Friday, March 15, 2019

Page turners and stage burners; “Hush Hush, Sweet arlotte” Huntin’ down a ’hopper; Treetops under the tundra; Fixin’ luncheons for lunatics

PUZZLERIA! SLICES: OVER 8!/21 SERVED


Schpuzzle Of The Week:
Huntin’ down a ’hopper

Bait-and-switch supermarkets are always angling to hook us by hiking up prices. 
What’s worse, the bar code scanners used by price checkers sound like that chirping cricket I’d like to squash as he darts about my swimming pool deck. 
Perhaps I could capture the critter, boxing him inside a Polo Club cigarette carton then tossing it off a bridge. 
Or, because I am a proficient stoker and poker, I could instead just toss the carton into my fireplace with wisps of smoke curling above chirp-choking flames.

Identify twelve words in the paragraph above that share something in common. 


Appetizer Menu

S  enic  Ex  ibition  Appetizer:
“Hush Hush, Sweet arlotte”

(Note: The following excellent puzzle is the generous contribution of Mark Scott of Seattle, screen name “skydiveboy.”)
The adjacent letters CH are pronounced in several different ways in words, such as: chair, chrome, gauche. 
Can you find a common English word where the CH is silent?


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Bookworld And Billboard Slice:
Page turners and stage burners

Lop five letters from the end of the first name and add a letter to the end of the last name of a best-selling author. 
Switch the positions of these two altered names to form the name of a best-selling rock band.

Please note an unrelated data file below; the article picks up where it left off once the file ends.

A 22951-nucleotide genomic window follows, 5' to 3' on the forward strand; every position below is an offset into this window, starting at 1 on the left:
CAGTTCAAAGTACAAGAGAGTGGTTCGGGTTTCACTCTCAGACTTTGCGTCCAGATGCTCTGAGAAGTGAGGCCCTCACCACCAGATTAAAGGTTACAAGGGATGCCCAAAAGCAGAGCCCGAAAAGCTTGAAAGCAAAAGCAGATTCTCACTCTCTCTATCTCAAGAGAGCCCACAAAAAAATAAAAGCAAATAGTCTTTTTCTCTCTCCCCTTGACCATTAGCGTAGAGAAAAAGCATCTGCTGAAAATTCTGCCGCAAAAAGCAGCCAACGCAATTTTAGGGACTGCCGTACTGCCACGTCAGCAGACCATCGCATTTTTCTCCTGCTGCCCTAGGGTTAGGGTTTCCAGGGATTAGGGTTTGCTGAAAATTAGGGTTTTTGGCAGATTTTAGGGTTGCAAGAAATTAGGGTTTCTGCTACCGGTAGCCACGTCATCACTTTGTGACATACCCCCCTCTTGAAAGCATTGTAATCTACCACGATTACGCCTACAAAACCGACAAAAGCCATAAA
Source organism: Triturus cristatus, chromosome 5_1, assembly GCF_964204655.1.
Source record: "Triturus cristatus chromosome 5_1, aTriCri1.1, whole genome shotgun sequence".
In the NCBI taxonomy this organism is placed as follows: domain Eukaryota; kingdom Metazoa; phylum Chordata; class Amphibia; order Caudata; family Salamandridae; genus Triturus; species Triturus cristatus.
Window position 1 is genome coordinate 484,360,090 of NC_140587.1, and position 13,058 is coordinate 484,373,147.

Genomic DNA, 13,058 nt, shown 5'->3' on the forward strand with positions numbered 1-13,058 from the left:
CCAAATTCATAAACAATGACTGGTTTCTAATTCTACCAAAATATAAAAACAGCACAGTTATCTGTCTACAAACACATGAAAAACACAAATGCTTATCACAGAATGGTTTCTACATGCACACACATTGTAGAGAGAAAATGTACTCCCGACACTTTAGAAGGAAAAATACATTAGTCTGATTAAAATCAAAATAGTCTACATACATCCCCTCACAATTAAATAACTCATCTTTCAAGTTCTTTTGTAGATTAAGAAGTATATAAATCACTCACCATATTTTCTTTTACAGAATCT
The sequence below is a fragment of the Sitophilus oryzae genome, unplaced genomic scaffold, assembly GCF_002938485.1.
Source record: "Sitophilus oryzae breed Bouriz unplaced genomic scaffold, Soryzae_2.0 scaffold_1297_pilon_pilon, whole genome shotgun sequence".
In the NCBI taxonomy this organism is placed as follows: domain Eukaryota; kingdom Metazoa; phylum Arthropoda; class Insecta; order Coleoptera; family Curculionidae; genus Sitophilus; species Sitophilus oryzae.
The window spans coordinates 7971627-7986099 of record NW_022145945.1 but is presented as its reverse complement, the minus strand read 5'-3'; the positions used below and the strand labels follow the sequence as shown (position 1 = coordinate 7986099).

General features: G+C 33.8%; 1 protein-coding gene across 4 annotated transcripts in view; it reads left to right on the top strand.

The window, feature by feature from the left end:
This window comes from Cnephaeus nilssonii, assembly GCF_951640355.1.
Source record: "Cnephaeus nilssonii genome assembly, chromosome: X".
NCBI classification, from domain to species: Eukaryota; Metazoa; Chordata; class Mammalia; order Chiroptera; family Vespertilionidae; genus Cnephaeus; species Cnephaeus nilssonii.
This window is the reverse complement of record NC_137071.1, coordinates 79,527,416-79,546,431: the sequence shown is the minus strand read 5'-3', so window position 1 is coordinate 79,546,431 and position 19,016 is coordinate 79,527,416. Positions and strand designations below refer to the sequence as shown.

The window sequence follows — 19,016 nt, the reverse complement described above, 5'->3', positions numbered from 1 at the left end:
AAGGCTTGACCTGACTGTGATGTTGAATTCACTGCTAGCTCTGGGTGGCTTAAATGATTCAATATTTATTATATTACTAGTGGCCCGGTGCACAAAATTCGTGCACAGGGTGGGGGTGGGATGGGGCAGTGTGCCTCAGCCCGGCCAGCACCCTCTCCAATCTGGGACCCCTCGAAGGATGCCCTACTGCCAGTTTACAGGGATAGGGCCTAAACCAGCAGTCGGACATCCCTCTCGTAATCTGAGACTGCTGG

Who are these two best-sellers?



Riffing Off Shortz And Stoll Slices:
Treetops under the tundra

Will Shortz’s March 10th NPR Weekend Edition Sunday puzzle, created by Hugh Stoll of Harrisonburg, Virginia, reads:
Think of a 4-letter word for something commonly seen in the winter. Write it in lowercase letters. Turn it upside-down, and you’ll name a device you use with this thing. What is it?
Puzzleria!s Riffing Off Shortz And Stoll Slices read:
ENTREE #1:
Think of a 5-letter word for an implement one might have seen in a bag along with a brassie, baffie, cleek, jigger, mashie and niblick. Write it in lowercase letters. Replace the fifth letter with a letter next to it in the alphabet. Turn the result upside-down, and you’ll name a general term for these 5-letter implements, as well as for brassies, baffies and certain cleeks. What is this implement?
ENTREE #2:
Think of a 5-letter word describing the common color of two objects often pocketed. (The word is not the color itself but rather a word that modifies the color.) Write it in lowercase letters and turn it upside-down. Place a space between the fourth and fifth letters of the result and replace the fifth letter with one of its homophones. You’ll name a device, in two words, that you can use to help put the objects in pockets. What is it?
Hint: The “sum” of the two objects is 14.
ENTREE #3:
Think of a 5-letter verb for what an aerial predatory attack in the wilderness often does to the victim. Write it in lowercase letters. Turn it upside-down, and you’ll form a verb for what raptors often do before seizing their prey. What is it raptors do?
Hint: As a noun, the verb is sometimes preceded by the word “fell.”
ENTREE #4:
Think of something in five letters that can be found at the center of a diamond. 
(Hint: The beginning of this word can also be found at the center of a diamond.) 
Write the 5-letter word in lowercase letters. Turn it upside-down and you’ll form two new words: something that may elicit a groan and an expression of such a groan. What are the 5-letter word and the two new words?
ENTREE #5:
Think of a word for a martial art. 
Write it in lowercase letters. 
Turn it upside-down, and you’ll name a verb for what one might say a dominating practitioner of this martial art does to his opponents. 
What is it? 
ENTREE #6:
Think of a 5-letter slang term for edibles usually served hot, but that originated from Peru and Bolivia. Write it in lowercase letters.